The U.S. Department of Education announced changes for millions of student loan borrowers who use income-driven repayments.
The Department of Education said 3.6 million borrowers will receive at least three years of credit toward income-driven repayment forgiveness.
This week’s announcement also resulted in 40,000 borrowers having their loans canceled as part of the Public Service Loan Forgiveness Program.
The Biden administration said the actions are an attempt to fix “longstanding failures in student loan programs.” Earlier this month, National Public Radio reported it found failures in how a program meant to cancel loans after 20-25 years have been mismanaged by loan servicers and the U.S. Department of Education.
The NPR report found 4.4 million borrowers had been repaying for at least 20 years but only 32 had had loans canceled under the income-driven-repayment program.
“Student loans were never meant to be a life sentence, but it’s certainly felt that way for borrowers locked out of debt relief they’re eligible for,” said U.S. Secretary of Education Miguel Cardona. “Today, the Department of Education will begin to remedy years of administrative failures that effectively denied the promise of loan forgiveness to certain borrowers enrolled in IDR plans. These actions once again demonstrate the Biden-Harris administration’s commitment to delivering meaningful debt relief and ensuring federal student loan programs are administered fairly and effectively.”
The announcement comes amid pressure on the Biden administration from progressives to give federal student loan borrowers forgiveness. The Biden administration has been reticent about student loan forgiveness while progressives have called for as much as $50,000 in debt relief.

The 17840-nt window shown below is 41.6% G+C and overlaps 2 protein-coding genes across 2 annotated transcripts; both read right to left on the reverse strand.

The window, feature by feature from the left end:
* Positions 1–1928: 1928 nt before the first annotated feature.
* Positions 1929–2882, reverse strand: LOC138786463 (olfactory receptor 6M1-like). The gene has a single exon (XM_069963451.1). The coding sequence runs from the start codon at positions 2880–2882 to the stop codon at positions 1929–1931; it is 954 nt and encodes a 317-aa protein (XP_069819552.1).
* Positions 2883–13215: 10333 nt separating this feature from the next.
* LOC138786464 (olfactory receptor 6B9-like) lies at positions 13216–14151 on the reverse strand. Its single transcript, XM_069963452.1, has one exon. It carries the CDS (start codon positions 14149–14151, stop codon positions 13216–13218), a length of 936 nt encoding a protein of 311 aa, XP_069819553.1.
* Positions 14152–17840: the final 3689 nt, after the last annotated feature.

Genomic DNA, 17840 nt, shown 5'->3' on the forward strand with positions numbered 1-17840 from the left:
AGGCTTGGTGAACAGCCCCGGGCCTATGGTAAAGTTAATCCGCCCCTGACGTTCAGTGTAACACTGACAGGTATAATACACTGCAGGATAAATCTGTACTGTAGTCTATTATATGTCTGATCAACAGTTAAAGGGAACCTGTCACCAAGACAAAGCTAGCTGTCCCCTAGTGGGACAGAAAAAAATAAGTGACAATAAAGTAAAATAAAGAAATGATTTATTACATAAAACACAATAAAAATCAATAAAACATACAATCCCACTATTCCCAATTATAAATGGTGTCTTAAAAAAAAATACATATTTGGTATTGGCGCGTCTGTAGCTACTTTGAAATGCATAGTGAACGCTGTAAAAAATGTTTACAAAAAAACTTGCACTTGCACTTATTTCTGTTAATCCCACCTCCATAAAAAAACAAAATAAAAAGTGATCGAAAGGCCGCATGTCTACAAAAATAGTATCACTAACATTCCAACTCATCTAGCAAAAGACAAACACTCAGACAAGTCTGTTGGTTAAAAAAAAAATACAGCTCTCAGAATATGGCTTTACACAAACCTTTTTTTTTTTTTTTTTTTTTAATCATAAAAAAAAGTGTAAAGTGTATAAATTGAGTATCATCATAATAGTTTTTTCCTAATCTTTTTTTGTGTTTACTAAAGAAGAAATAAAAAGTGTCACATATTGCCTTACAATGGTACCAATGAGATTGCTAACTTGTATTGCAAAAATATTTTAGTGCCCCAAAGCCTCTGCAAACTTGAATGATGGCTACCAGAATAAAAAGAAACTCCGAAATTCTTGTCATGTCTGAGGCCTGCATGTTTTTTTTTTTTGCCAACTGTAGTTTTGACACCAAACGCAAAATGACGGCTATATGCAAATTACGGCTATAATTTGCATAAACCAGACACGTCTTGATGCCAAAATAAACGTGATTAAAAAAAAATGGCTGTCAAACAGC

The Biden administration has said Congress would have to approve such a measure. The administration has continued to extend a pandemic-era pause on student loan payments through August.
The Department of Education said its review suggested that loan servicers placed borrowers into forbearance in violation of its rules, even when their monthly payments under an income-driven repayment plan could have been as low as $0. The measures announced this week were intended to address forbearance steering.
The Department of Education said that a review from 2009 through 2020 found widespread use of long-term forbearances. The result was that nearly 13% of student loan borrowers used forbearances for at least 36 months cumulatively.
In response to the review, the Department of Education will provide a one-time revision on income-driven repayments for all Direct Student Loans and federally-managed Federal Family Education Loan Program loans.
“Any months in which borrowers made payments will count toward IDR, regardless of repayment plan,” the Department of Education said. “Payments made prior to consolidation on consolidated loans will also count. This fix is necessary to correct for data problems and past implementation inaccuracies. Any borrower who has made the required number of payments for IDR forgiveness based on this payment-count revision will receive loan cancellation automatically.
“Additionally, FSA will count months spent in deferment prior to 2013 toward IDR forgiveness (with the exception of in-school deferment) for this same population of borrowers to address concerns that, prior to that date, its data cannot distinguish IDR-eligible deferments from other deferments.”